But because religion relied on this methodological nonsense for its claims to temporal authority and supposed knowledge about how reality worked, we still have to this day the heavy reliance on metaphysics for religious thought. That’s why religious thought today is fundamentally anti-enlightenment, anti-scientific thinking that yields to knowledge only grudgingly while continuing to tilt at windmills and claiming to do this necessary battle on behalf of all. (from here)

Think about the sheer stubbornness required to assert something like the above. Christians invented the scientific method.  Under Christian influence, Enlightenment ideas resulted the formation American republic, the spread of religious freedom across Christendom, and eventually an end to slavery. Nevertheless, even though only a Christian society would forebear with such attacks from  , that does not stop  from ignorantly attacking Christianity with hate-filled vehemence.  Why does  do that? I am not certain. Even someone who calls himself an Atheist can still love his neighbor enough to disagree without being disagreeable.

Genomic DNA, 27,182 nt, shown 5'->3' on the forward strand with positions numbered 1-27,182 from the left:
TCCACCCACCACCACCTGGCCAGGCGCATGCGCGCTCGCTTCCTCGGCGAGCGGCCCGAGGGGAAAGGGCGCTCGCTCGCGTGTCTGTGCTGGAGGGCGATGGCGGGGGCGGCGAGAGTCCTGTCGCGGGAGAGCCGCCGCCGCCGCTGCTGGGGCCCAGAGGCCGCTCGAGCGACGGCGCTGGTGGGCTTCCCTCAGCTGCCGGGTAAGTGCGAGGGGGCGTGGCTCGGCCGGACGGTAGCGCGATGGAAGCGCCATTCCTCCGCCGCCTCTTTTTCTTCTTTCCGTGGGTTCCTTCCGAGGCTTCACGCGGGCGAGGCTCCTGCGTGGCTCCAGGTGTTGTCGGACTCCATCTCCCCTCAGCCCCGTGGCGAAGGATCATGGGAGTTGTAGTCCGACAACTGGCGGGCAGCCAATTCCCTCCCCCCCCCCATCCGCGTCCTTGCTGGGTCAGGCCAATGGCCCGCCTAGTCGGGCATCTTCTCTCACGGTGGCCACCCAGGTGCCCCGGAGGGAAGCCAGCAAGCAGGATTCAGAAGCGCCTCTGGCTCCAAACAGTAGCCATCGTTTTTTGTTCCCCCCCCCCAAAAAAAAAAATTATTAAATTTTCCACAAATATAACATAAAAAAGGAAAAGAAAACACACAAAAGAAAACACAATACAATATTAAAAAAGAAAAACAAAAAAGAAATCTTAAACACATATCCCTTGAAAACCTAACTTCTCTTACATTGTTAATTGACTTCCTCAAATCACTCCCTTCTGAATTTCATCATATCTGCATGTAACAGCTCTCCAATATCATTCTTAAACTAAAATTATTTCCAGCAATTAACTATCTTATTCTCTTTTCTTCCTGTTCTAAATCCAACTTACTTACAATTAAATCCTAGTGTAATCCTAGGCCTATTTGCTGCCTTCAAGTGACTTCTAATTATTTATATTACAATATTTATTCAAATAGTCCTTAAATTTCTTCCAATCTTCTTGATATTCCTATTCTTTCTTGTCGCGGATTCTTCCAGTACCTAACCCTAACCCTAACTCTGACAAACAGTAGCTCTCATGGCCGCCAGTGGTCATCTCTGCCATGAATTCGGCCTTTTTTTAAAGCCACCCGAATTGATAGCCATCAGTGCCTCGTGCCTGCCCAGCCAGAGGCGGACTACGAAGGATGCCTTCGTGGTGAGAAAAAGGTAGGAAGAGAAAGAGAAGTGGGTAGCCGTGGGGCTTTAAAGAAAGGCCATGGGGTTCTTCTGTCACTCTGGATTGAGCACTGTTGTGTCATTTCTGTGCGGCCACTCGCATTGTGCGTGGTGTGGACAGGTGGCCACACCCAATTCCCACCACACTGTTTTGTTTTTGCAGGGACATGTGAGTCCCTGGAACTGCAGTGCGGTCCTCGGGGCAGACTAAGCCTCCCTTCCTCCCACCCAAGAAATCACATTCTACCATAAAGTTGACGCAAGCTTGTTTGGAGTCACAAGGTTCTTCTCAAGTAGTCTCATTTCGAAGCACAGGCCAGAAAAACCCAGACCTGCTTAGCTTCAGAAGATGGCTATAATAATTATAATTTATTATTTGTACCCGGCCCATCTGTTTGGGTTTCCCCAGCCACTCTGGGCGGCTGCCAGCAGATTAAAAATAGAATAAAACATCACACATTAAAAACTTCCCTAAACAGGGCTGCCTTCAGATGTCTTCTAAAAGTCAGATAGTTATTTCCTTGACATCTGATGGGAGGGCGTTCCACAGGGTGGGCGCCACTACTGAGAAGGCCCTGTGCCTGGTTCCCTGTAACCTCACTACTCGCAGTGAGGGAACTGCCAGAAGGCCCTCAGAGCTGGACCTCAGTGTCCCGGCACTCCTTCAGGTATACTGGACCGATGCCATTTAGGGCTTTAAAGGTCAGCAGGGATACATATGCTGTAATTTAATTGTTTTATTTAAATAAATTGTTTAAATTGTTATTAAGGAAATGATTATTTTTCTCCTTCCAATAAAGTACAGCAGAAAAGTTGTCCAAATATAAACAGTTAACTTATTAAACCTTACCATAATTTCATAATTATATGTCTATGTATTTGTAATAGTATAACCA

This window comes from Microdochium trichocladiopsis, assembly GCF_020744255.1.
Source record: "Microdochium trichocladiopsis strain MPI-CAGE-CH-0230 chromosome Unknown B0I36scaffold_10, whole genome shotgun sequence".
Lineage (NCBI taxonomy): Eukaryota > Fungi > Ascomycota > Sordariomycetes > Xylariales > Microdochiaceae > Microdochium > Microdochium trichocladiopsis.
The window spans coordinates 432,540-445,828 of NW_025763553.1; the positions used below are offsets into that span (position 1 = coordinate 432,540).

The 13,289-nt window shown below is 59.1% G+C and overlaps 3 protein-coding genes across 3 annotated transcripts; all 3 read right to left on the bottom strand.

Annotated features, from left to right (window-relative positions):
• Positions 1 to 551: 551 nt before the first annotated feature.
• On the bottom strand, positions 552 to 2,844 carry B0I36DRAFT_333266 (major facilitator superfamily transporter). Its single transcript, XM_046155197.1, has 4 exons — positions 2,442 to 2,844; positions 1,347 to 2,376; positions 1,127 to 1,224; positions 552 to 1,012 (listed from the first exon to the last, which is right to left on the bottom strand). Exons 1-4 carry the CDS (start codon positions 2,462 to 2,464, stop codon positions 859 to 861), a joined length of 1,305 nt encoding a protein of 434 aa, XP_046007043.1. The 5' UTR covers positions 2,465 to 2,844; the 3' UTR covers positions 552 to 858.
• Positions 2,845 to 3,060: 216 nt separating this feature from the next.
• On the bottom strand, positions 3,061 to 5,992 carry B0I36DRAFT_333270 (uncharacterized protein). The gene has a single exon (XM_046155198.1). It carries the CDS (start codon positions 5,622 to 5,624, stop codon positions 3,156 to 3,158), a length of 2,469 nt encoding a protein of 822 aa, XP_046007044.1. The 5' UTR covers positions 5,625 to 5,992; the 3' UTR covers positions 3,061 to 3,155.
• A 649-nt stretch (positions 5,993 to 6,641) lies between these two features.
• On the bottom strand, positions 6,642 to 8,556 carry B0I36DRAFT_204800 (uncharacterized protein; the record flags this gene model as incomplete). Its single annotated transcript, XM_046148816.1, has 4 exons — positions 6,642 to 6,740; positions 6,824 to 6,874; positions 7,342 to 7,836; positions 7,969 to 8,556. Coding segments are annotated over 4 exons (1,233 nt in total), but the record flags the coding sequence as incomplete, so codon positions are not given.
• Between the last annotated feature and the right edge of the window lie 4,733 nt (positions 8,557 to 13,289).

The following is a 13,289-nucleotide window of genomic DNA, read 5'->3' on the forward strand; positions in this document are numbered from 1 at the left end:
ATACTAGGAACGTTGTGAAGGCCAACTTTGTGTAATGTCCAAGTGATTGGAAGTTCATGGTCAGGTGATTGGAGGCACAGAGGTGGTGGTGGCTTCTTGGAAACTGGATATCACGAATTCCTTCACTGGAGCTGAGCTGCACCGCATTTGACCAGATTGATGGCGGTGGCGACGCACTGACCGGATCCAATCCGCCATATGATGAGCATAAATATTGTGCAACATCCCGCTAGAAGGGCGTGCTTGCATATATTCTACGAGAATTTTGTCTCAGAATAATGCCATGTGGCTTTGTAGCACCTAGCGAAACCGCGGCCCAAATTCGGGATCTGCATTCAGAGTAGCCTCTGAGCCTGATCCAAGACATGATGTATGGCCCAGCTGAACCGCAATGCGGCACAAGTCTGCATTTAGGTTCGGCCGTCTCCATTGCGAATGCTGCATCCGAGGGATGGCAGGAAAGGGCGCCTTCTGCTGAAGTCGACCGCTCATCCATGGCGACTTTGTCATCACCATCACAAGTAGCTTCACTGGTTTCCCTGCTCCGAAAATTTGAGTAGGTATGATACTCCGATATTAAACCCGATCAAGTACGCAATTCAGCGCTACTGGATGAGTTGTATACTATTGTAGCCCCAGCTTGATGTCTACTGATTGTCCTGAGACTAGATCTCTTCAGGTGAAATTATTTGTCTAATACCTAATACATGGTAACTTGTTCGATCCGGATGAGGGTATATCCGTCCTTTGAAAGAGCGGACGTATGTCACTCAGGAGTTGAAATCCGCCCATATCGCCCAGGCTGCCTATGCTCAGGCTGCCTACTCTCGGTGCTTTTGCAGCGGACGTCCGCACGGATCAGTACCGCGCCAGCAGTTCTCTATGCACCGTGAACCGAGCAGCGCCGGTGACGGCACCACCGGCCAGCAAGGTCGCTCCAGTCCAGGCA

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mortgage3The Washington Post (more accurately The Compost) ran one of its pathetic hit jobs today. Did The Compost target a particular politician? No. Instead, furthering the cause of statism, they attacked the mortgage lending industry for a problem largely created by government. In Broken by the bubble, The Compost presents us a tear-jerking story about well-paid people who during the housing boom in 2006 and 2007 bought more expensive houses than they could easily afford. Therefore, when the bubble burst, they could not continue their payments, and the banks foreclosed on them. That, of course, made their foolishness the fault of “predatory lenders.”  In fact, it makes it the fault of racist predatory lenders.